5 ways your interiors can make you happier


The latest Scandi lifestyle trend to arrive on British shores is ‘lykke’ (loo-kah), roughly translating as ‘happiness’. According to the 2016 World Happiness Report, Denmark ranked as the happiest nation in the world. So, with the New Year about to start, could this trend help us lead a happier, more fulfilled 2018? Our own contentment is a result of complex social, biological and external factors, but living a happier life can begin at home.

Jayson Branch, creative director at Castrads, looks at five ways we can learn from our Scandinavian neighbours, and find happiness through smart interiors planning. This year, live more ‘lykke’…


Room to think

There’s an art to maximising space, and the Scandinavians have mastered it. A cluttered home equals a cluttered mind, so set time aside every six months to review the look and feel of your rooms. The days of garish colourful plastic storage boxes are over; help eliminate visual stress by installing clever storage solutions, such as under-bed rolling crates, floating shelves above your door frames, or adding a pullout sliding pantry between the fridge and the wall.


Be clever with colour

There’s a growing body of scientific research on ‘colour psychology’, which studies how colour can subliminally affect mood. Rather than following the latest design fad, carefully select your palette to encourage more positive thoughts and feelings into your day-to-day. Incorporate yellows (vibrancy and positivity), greens (soothing and natural), pinks (warmth and sensitivity), and blues (serenity and optimism) into your interiors. If bold colours aren’t your thing, try introducing accents of these colours in pastel shades throughout your home with patterned textiles, ornaments and furniture.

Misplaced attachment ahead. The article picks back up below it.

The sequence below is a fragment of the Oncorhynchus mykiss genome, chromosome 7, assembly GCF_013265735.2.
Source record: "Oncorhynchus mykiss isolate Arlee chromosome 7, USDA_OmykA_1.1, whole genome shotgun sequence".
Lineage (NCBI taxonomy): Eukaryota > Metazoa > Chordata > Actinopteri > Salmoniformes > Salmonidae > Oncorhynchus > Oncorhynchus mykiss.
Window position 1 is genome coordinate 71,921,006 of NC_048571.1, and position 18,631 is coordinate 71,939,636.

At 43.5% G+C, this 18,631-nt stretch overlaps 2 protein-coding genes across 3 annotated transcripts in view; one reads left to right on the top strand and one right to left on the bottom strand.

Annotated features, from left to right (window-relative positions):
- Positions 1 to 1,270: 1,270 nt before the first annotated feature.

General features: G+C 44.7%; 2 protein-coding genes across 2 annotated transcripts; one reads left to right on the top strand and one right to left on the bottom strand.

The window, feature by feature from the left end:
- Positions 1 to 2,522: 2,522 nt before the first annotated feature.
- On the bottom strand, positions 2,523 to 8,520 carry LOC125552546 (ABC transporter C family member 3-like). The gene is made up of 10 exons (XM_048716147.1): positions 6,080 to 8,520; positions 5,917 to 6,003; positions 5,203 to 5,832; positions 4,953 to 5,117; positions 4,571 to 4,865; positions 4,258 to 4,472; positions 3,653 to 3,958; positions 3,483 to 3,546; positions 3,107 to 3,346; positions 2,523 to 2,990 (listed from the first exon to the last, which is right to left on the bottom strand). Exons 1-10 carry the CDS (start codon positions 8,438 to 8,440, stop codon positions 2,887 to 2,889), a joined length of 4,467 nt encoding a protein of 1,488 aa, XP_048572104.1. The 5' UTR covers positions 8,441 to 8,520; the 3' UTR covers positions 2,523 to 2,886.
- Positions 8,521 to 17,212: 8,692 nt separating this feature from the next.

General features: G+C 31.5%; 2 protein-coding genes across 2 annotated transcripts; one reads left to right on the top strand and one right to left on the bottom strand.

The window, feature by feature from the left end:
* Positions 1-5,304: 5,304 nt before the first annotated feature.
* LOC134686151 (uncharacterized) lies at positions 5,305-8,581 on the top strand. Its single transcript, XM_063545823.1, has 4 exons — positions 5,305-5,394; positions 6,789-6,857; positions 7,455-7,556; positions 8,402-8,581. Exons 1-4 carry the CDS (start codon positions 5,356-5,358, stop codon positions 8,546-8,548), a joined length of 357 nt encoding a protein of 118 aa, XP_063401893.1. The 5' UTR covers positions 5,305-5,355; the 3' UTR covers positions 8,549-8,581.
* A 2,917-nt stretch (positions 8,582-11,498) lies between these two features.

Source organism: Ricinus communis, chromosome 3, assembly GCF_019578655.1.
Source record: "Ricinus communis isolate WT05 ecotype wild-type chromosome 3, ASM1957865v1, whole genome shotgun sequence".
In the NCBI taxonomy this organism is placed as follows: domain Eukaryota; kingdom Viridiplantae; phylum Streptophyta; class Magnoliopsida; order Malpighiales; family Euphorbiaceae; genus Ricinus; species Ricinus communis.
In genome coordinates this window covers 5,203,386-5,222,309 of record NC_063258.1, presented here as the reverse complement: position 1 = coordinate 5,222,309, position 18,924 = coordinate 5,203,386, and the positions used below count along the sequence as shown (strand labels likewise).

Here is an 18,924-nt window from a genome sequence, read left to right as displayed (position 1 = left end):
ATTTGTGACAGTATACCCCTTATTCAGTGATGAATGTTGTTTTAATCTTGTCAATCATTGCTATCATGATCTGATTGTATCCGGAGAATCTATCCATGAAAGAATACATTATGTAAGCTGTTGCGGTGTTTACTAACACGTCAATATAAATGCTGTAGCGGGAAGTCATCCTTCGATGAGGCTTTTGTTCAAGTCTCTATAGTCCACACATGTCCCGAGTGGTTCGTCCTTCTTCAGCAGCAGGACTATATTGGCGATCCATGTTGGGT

Home efficiency

Not only is Denmark one of the happiest nations in the world, but it also ranks as one of the most energy efficient. After all, what’s better than feeling good and saving money? Improving your efficiency will save you money on bills, reduce air contaminants, and keep hold of more warmth throughout the home, particularly during the chillier months. Consider switching to LED bulbs, which are now available in varying degrees of brightness, and are becoming less expensive. If your windows need replacing, opt for triple glazing to keep in more heat and reduce outside noise. For your shower, consider a style of showerhead designed to aerate water and reduce usage, while retaining a high pressure.


Get hyggelig

‘Hygge’ (hue-guh) is the essence of Danish culture. Meaning cosiness, safety and comfort, it encourages socialising and relaxation amongst warming food, soft furnishings and candlelight, and is one of the reasons credited with making the country so happy. When we bond socially, our brain emits oxytocin – also known as the ‘cuddle hormone’. Having a room that’s the heart of the home encourages this closeness between family and friends. Try broken-plan living in your kitchen and living areas by adding open shelving, large houseplants or decorative screens, to create separate areas without making them feel isolated.


Invest in statement items

It’s true that ‘money can’t buy happiness’ – to a certain extent. However, spending a little more and buying high-end home items can provide pleasure for many years, as they’re likely to last much longer than cheaper mass-produced pieces. Look to the past to create a timeless statement that will stand the test of time. A cast-iron radiator is a great example of this, drawing inspiration from the industrial revolution, with un-adorned bare and aged metal finishes, romanticist Art Nouveau patterns and ornate Rococo scrolling.